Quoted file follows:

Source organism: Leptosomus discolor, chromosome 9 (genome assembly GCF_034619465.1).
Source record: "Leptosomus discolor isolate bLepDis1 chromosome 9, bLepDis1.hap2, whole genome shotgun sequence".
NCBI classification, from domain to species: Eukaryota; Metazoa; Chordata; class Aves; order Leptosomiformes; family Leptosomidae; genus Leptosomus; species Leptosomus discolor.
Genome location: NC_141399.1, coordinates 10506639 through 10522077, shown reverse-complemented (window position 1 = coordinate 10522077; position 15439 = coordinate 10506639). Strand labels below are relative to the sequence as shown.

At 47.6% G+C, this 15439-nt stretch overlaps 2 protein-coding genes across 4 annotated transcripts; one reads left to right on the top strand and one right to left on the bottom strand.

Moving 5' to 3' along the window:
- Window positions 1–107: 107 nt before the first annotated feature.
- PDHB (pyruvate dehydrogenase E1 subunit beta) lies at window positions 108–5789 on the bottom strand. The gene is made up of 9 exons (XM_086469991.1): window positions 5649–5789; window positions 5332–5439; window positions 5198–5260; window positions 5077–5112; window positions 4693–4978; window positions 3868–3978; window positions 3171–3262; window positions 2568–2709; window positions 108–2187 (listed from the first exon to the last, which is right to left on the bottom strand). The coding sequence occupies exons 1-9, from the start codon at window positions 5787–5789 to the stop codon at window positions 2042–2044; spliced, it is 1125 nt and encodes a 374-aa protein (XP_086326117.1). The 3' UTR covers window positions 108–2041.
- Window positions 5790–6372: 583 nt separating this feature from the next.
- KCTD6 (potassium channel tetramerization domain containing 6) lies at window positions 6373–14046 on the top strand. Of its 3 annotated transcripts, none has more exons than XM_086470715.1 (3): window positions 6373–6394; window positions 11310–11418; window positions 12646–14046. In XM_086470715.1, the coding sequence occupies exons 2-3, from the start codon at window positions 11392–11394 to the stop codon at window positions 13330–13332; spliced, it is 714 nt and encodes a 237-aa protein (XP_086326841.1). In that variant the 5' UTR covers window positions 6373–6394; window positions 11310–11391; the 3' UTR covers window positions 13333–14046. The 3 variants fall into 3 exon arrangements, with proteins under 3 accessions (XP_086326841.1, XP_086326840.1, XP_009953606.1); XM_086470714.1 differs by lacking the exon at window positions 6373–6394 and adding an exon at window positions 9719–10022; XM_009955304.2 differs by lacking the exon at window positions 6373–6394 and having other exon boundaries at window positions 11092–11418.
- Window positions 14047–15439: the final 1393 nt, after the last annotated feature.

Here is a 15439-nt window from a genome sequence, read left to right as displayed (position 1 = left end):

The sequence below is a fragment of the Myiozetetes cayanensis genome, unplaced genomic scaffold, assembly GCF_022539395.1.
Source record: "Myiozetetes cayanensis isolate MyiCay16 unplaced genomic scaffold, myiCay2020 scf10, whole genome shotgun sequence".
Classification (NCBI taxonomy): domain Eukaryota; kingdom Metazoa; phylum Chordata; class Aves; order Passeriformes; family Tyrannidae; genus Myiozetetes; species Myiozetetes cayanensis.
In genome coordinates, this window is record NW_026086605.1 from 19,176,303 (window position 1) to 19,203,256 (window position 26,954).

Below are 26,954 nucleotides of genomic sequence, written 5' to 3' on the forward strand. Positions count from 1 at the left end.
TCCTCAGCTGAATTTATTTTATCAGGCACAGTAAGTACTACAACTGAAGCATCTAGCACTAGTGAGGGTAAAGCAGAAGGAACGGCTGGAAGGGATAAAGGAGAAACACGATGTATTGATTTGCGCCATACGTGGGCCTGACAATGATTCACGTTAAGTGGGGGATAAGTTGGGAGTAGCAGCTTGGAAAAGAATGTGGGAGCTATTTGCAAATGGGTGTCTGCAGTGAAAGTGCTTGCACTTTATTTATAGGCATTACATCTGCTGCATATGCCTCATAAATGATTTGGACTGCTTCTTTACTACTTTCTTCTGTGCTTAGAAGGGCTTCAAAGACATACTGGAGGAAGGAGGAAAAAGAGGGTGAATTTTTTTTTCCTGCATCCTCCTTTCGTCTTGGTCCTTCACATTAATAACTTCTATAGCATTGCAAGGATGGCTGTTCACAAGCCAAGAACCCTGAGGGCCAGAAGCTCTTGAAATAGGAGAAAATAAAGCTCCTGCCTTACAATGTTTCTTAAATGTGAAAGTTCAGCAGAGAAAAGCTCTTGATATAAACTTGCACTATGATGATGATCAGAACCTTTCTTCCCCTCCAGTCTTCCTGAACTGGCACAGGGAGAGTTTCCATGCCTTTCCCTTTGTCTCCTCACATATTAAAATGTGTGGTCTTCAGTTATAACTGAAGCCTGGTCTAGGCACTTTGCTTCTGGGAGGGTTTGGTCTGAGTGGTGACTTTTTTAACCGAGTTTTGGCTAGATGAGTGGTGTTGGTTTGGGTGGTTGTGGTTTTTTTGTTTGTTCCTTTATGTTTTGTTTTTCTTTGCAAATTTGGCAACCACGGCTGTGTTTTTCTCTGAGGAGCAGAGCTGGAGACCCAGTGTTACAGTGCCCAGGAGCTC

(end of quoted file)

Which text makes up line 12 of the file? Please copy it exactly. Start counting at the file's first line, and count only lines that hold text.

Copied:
Here is a 15439-nt window from a genome sequence, read left to right as displayed (position 1 = left end):